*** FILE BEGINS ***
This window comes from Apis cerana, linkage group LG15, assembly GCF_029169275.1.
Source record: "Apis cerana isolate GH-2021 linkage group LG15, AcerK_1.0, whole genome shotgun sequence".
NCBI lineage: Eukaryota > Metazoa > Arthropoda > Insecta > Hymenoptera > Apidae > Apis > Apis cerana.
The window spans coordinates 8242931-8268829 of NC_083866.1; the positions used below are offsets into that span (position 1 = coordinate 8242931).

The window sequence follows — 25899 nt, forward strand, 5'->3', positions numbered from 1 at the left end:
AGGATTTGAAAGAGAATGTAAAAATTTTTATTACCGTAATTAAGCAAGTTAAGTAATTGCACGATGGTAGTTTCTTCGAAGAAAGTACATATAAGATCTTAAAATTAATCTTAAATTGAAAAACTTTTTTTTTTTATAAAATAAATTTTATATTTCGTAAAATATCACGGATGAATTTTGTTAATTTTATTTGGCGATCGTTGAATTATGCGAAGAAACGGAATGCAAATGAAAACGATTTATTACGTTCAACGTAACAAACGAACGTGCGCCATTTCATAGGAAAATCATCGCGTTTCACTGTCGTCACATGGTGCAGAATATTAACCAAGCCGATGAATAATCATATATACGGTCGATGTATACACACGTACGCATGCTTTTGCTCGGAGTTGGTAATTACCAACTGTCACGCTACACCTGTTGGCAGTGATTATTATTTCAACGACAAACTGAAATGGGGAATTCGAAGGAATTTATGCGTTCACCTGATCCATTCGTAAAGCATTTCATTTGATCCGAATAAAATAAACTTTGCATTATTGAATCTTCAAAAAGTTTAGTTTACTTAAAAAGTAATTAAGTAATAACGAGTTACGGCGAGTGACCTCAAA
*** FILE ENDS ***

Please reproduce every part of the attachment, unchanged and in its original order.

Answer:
This window comes from Apis cerana, linkage group LG15, assembly GCF_029169275.1.
Source record: "Apis cerana isolate GH-2021 linkage group LG15, AcerK_1.0, whole genome shotgun sequence".
NCBI lineage: Eukaryota > Metazoa > Arthropoda > Insecta > Hymenoptera > Apidae > Apis > Apis cerana.
The window spans coordinates 8242931-8268829 of NC_083866.1; the positions used below are offsets into that span (position 1 = coordinate 8242931).

The window sequence follows — 25899 nt, forward strand, 5'->3', positions numbered from 1 at the left end:
AGGATTTGAAAGAGAATGTAAAAATTTTTATTACCGTAATTAAGCAAGTTAAGTAATTGCACGATGGTAGTTTCTTCGAAGAAAGTACATATAAGATCTTAAAATTAATCTTAAATTGAAAAACTTTTTTTTTTTATAAAATAAATTTTATATTTCGTAAAATATCACGGATGAATTTTGTTAATTTTATTTGGCGATCGTTGAATTATGCGAAGAAACGGAATGCAAATGAAAACGATTTATTACGTTCAACGTAACAAACGAACGTGCGCCATTTCATAGGAAAATCATCGCGTTTCACTGTCGTCACATGGTGCAGAATATTAACCAAGCCGATGAATAATCATATATACGGTCGATGTATACACACGTACGCATGCTTTTGCTCGGAGTTGGTAATTACCAACTGTCACGCTACACCTGTTGGCAGTGATTATTATTTCAACGACAAACTGAAATGGGGAATTCGAAGGAATTTATGCGTTCACCTGATCCATTCGTAAAGCATTTCATTTGATCCGAATAAAATAAACTTTGCATTATTGAATCTTCAAAAAGTTTAGTTTACTTAAAAAGTAATTAAGTAATAACGAGTTACGGCGAGTGACCTCAAA